Daybreak of Lisle celebrates 30 years of serving homeless families

 
Submitted by Daybreak of Lisle
Updated 8/22/2019 10:19 AM

Daybreak of Lisle had humble beginnings in August 1989, when a group of volunteers came together to help a family in extreme need.

"We started working with just one distressed family," said Sr. Mary Bratrsovsky, OSB, president of the organization. "Due to a divorce and drug abuse, the family had lost their housing. A group of volunteers from the St. Joan of Arc Parish in Lisle, in partnership with the Benedictine Sisters, organized to find them an apartment and paid the rent until the family could get back on its feet."

                                                                                                                                                                                                                       
 

Today, Daybreak volunteers -- there are no paid employees -- manage seven apartments in Naperville and Woodridge. All total, 98 families have been helped by the group.

"Each family is supported rent-free for up to two years as they struggle to become self-sufficient," said Mary Ellen Durbin, one of Daybreak's founders, along with her late husband, Ron. "But to qualify, each family must show a real desire to achieve financial independence.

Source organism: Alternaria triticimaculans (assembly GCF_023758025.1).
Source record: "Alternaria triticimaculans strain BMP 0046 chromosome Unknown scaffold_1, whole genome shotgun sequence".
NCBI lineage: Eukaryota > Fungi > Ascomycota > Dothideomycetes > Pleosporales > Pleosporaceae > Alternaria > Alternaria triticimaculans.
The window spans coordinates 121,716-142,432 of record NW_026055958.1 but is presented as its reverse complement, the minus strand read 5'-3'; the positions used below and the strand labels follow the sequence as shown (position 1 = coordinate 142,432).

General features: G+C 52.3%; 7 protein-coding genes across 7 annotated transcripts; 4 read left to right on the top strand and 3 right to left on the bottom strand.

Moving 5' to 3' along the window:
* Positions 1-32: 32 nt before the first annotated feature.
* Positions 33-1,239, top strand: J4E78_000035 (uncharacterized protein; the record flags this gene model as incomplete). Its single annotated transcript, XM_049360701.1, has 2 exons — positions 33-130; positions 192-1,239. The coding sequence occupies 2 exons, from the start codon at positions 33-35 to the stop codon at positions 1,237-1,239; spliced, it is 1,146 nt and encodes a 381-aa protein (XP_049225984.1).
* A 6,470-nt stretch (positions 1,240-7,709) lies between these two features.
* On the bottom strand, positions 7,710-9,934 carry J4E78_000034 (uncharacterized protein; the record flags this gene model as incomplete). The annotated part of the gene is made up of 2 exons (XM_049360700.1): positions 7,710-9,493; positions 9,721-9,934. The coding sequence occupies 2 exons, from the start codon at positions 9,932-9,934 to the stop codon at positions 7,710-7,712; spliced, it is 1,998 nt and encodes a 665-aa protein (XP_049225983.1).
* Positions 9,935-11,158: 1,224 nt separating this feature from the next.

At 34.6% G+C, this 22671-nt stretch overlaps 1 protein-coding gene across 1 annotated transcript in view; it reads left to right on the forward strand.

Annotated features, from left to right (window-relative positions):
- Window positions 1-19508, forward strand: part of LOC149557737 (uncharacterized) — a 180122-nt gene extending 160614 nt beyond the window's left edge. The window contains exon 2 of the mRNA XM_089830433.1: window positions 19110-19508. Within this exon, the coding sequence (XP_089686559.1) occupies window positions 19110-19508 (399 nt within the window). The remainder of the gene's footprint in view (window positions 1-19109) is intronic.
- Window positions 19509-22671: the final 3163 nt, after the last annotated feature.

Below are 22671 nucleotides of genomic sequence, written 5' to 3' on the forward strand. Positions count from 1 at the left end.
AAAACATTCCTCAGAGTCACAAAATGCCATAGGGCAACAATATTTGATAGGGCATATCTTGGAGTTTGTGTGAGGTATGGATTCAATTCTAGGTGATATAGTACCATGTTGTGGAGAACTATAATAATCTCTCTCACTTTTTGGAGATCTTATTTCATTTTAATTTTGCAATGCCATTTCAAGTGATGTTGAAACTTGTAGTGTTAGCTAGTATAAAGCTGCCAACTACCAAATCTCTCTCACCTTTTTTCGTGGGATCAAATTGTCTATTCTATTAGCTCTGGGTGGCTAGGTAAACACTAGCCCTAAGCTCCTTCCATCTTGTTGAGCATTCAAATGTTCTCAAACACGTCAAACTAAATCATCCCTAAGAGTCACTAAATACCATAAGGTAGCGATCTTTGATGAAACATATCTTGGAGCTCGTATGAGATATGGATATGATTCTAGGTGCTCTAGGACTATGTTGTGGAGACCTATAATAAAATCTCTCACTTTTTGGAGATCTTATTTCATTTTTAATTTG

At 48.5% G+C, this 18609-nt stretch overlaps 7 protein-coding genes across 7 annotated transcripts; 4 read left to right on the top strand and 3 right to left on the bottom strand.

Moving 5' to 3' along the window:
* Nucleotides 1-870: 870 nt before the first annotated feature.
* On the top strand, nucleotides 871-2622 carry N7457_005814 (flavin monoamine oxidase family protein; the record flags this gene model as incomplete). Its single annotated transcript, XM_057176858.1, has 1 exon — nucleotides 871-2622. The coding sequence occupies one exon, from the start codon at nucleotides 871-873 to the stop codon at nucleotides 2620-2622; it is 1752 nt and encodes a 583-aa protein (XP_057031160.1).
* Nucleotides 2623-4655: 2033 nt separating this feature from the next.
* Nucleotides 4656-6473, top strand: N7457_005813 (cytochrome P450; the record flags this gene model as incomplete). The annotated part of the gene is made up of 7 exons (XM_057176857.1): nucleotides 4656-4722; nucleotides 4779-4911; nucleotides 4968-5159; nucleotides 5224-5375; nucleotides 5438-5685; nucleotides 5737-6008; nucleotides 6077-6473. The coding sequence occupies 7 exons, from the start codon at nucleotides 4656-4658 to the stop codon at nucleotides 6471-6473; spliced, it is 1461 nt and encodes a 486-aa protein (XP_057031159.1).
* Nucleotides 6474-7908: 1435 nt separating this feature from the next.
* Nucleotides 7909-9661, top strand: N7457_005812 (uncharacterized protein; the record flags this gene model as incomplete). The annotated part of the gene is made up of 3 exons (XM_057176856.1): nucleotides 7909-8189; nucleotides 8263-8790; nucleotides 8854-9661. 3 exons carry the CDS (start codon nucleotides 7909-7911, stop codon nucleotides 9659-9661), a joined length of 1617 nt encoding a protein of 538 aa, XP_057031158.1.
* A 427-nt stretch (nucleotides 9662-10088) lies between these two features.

"Our program begins with screenings by Bridge Communities and Catholic Charities," said Ed Hatfield, program director. "Each family has regular meetings with a professional case manager and works with volunteer mentors who help the families acquire jobs at a living wage, address child care, secure health and educational resources, build financial skills and reduce debt.

"Some of these families have become homeowners in the process," Hatfield said. "All have been able to regain a sense of self-sufficiency. Hundreds of volunteers from the Lisle community have contributed time, financial help and physical labor to make the lives of the Daybreak families a little easier."

In the beginning, the group just wanted to reach out a helping hand to families who had fallen on hard times and homelessness.

"Little did we know how our lives would be changed," Durbin said. "Through our relationships with some of the most vulnerable people in our community, we learned how it really doesn't take much for our lives to fall apart. A medical crisis, a divorce, the loss of a job and we all could be in a crisis situation. So, for us, Daybreak has become a blessing in all our lives."

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